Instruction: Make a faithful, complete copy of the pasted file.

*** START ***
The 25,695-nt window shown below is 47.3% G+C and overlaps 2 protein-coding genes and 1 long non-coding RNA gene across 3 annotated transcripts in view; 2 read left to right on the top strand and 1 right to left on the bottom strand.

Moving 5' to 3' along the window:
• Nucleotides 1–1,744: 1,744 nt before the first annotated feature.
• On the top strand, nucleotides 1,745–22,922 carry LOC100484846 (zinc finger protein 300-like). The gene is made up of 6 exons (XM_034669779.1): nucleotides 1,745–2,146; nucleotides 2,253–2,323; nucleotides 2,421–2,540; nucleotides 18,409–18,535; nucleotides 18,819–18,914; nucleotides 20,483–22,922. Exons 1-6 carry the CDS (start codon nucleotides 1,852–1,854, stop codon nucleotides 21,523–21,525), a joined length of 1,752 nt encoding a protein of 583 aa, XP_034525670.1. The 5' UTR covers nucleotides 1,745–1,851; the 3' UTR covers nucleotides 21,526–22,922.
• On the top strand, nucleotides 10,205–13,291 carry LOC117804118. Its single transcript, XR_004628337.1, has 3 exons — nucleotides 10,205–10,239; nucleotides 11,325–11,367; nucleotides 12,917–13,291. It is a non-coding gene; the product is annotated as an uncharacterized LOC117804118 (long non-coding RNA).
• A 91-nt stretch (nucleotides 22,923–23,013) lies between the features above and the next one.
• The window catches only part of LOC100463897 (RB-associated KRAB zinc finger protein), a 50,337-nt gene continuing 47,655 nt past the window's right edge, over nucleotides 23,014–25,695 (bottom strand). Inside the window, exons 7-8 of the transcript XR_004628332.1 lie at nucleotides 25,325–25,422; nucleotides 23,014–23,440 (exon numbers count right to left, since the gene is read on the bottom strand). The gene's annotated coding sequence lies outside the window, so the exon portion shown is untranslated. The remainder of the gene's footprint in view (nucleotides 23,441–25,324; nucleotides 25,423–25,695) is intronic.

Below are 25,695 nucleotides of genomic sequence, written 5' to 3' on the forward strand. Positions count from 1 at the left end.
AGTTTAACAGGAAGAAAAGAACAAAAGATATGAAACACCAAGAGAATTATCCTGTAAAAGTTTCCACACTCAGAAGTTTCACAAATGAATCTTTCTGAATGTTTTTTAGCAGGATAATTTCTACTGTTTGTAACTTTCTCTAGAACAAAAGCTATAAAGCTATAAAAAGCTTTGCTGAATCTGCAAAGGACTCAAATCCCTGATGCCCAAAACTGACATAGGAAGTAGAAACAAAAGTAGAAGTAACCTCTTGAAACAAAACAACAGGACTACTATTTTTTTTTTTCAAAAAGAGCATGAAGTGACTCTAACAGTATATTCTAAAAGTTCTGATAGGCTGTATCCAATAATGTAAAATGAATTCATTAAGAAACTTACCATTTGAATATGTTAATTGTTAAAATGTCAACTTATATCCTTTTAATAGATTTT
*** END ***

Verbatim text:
The 25,695-nt window shown below is 47.3% G+C and overlaps 2 protein-coding genes and 1 long non-coding RNA gene across 3 annotated transcripts in view; 2 read left to right on the top strand and 1 right to left on the bottom strand.

Moving 5' to 3' along the window:
• Nucleotides 1–1,744: 1,744 nt before the first annotated feature.
• On the top strand, nucleotides 1,745–22,922 carry LOC100484846 (zinc finger protein 300-like). The gene is made up of 6 exons (XM_034669779.1): nucleotides 1,745–2,146; nucleotides 2,253–2,323; nucleotides 2,421–2,540; nucleotides 18,409–18,535; nucleotides 18,819–18,914; nucleotides 20,483–22,922. Exons 1-6 carry the CDS (start codon nucleotides 1,852–1,854, stop codon nucleotides 21,523–21,525), a joined length of 1,752 nt encoding a protein of 583 aa, XP_034525670.1. The 5' UTR covers nucleotides 1,745–1,851; the 3' UTR covers nucleotides 21,526–22,922.
• On the top strand, nucleotides 10,205–13,291 carry LOC117804118. Its single transcript, XR_004628337.1, has 3 exons — nucleotides 10,205–10,239; nucleotides 11,325–11,367; nucleotides 12,917–13,291. It is a non-coding gene; the product is annotated as an uncharacterized LOC117804118 (long non-coding RNA).
• A 91-nt stretch (nucleotides 22,923–23,013) lies between the features above and the next one.
• The window catches only part of LOC100463897 (RB-associated KRAB zinc finger protein), a 50,337-nt gene continuing 47,655 nt past the window's right edge, over nucleotides 23,014–25,695 (bottom strand). Inside the window, exons 7-8 of the transcript XR_004628332.1 lie at nucleotides 25,325–25,422; nucleotides 23,014–23,440 (exon numbers count right to left, since the gene is read on the bottom strand). The gene's annotated coding sequence lies outside the window, so the exon portion shown is untranslated. The remainder of the gene's footprint in view (nucleotides 23,441–25,324; nucleotides 25,423–25,695) is intronic.

Below are 25,695 nucleotides of genomic sequence, written 5' to 3' on the forward strand. Positions count from 1 at the left end.
AGTTTAACAGGAAGAAAAGAACAAAAGATATGAAACACCAAGAGAATTATCCTGTAAAAGTTTCCACACTCAGAAGTTTCACAAATGAATCTTTCTGAATGTTTTTTAGCAGGATAATTTCTACTGTTTGTAACTTTCTCTAGAACAAAAGCTATAAAGCTATAAAAAGCTTTGCTGAATCTGCAAAGGACTCAAATCCCTGATGCCCAAAACTGACATAGGAAGTAGAAACAAAAGTAGAAGTAACCTCTTGAAACAAAACAACAGGACTACTATTTTTTTTTTTCAAAAAGAGCATGAAGTGACTCTAACAGTATATTCTAAAAGTTCTGATAGGCTGTATCCAATAATGTAAAATGAATTCATTAAGAAACTTACCATTTGAATATGTTAATTGTTAAAATGTCAACTTATATCCTTTTAATAGATTTT